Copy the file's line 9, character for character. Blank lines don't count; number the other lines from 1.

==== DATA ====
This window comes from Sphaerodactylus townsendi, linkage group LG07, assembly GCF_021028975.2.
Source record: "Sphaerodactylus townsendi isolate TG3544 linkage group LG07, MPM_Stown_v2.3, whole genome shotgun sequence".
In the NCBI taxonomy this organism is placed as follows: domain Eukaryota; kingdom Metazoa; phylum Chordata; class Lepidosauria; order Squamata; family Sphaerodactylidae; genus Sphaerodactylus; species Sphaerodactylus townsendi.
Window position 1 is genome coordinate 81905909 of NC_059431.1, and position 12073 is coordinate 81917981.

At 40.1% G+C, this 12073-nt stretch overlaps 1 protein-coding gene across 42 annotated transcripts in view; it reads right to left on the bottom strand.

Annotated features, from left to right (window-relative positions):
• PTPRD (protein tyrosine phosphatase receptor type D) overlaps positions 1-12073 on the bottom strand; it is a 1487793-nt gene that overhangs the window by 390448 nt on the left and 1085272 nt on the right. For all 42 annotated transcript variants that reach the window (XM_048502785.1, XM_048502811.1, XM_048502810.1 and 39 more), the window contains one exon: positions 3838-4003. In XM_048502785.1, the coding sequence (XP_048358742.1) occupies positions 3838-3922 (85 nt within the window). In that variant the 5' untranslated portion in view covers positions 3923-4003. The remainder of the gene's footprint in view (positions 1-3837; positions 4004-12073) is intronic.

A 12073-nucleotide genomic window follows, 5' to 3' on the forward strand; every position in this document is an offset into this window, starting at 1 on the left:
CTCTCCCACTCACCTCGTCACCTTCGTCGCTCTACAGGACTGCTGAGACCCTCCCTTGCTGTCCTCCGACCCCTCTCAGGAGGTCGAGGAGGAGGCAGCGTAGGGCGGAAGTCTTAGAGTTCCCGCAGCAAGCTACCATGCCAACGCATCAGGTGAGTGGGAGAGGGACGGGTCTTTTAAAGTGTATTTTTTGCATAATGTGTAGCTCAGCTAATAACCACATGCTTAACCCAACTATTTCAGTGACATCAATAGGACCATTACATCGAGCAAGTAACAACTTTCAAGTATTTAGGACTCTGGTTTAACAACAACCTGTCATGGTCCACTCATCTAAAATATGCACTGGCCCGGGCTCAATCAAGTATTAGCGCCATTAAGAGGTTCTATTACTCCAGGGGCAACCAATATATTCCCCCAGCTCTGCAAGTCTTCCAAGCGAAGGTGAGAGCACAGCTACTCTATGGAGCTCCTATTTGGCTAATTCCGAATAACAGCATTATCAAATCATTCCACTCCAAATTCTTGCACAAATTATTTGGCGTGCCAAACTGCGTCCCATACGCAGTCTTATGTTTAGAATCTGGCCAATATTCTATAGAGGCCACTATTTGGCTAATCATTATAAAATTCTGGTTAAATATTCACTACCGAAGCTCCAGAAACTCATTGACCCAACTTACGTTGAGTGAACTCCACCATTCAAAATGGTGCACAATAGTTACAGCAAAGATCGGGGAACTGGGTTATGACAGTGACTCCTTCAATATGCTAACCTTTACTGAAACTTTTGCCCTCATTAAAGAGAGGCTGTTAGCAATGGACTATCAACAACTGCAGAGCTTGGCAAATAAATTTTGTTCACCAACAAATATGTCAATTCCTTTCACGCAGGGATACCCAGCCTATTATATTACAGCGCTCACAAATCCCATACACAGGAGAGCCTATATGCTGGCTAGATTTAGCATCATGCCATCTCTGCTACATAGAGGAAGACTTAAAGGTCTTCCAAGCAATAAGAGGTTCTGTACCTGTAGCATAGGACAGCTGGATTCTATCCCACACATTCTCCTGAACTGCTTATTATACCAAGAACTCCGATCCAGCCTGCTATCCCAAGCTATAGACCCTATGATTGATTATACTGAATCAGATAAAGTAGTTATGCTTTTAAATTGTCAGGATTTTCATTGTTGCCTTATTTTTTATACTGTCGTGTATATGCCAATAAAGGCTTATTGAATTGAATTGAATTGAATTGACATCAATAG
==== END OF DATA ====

CTCTCCCACTCACCTCGTCACCTTCGTCGCTCTACAGGACTGCTGAGACCCTCCCTTGCTGTCCTCCGACCCCTCTCAGGAGGTCGAGGAGGAGGCAGCGTAGGGCGGAAGTCTTAGAGTTCCCGCAGCAAGCTACCATGCCAACGCATCAGGTGAGTGGGAGAGGGACGGGTCTTTTAAAGTGTATTTTTTGCATAATGTGTAGCTCAGCTAATAACCACATGCTTAACCCAACTATTTCAGTGACATCAATAGGACCATTACATCGAGCAAGTAACAACTTTCAAGTATTTAGGACTCTGGTTTAACAACAACCTGTCATGGTCCACTCATCTAAAATATGCACTGGCCCGGGCTCAATCAAGTATTAGCGCCATTAAGAGGTTCTATTACTCCAGGGGCAACCAATATATTCCCCCAGCTCTGCAAGTCTTCCAAGCGAAGGTGAGAGCACAGCTACTCTATGGAGCTCCTATTTGGCTAATTCCGAATAACAGCATTATCAAATCATTCCACTCCAAATTCTTGCACAAATTATTTGGCGTGCCAAACTGCGTCCCATACGCAGTCTTATGTTTAGAATCTGGCCAATATTCTATAGAGGCCACTATTTGGCTAATCATTATAAAATTCTGGTTAAATATTCACTACCGAAGCTCCAGAAACTCATTGACCCAACTTACGTTGAGTGAACTCCACCATTCAAAATGGTGCACAATAGTTACAGCAAAGATCGGGGAACTGGGTTATGACAGTGACTCCTTCAATATGCTAACCTTTACTGAAACTTTTGCCCTCATTAAAGAGAGGCTGTTAGCAATGGACTATCAACAACTGCAGAGCTTGGCAAATAAATTTTGTTCACCAACAAATATGTCAATTCCTTTCACGCAGGGATACCCAGCCTATTATATTACAGCGCTCACAAATCCCATACACAGGAGAGCCTATATGCTGGCTAGATTTAGCATCATGCCATCTCTGCTACATAGAGGAAGACTTAAAGGTCTTCCAAGCAATAAGAGGTTCTGTACCTGTAGCATAGGACAGCTGGATTCTATCCCACACATTCTCCTGAACTGCTTATTATACCAAGAACTCCGATCCAGCCTGCTATCCCAAGCTATAGACCCTATGATTGATTATACTGAATCAGATAAAGTAGTTATGCTTTTAAATTGTCAGGATTTTCATTGTTGCCTTATTTTTTATACTGTCGTGTATATGCCAATAAAGGCTTATTGAATTGAATTGAATTGAATTGACATCAATAG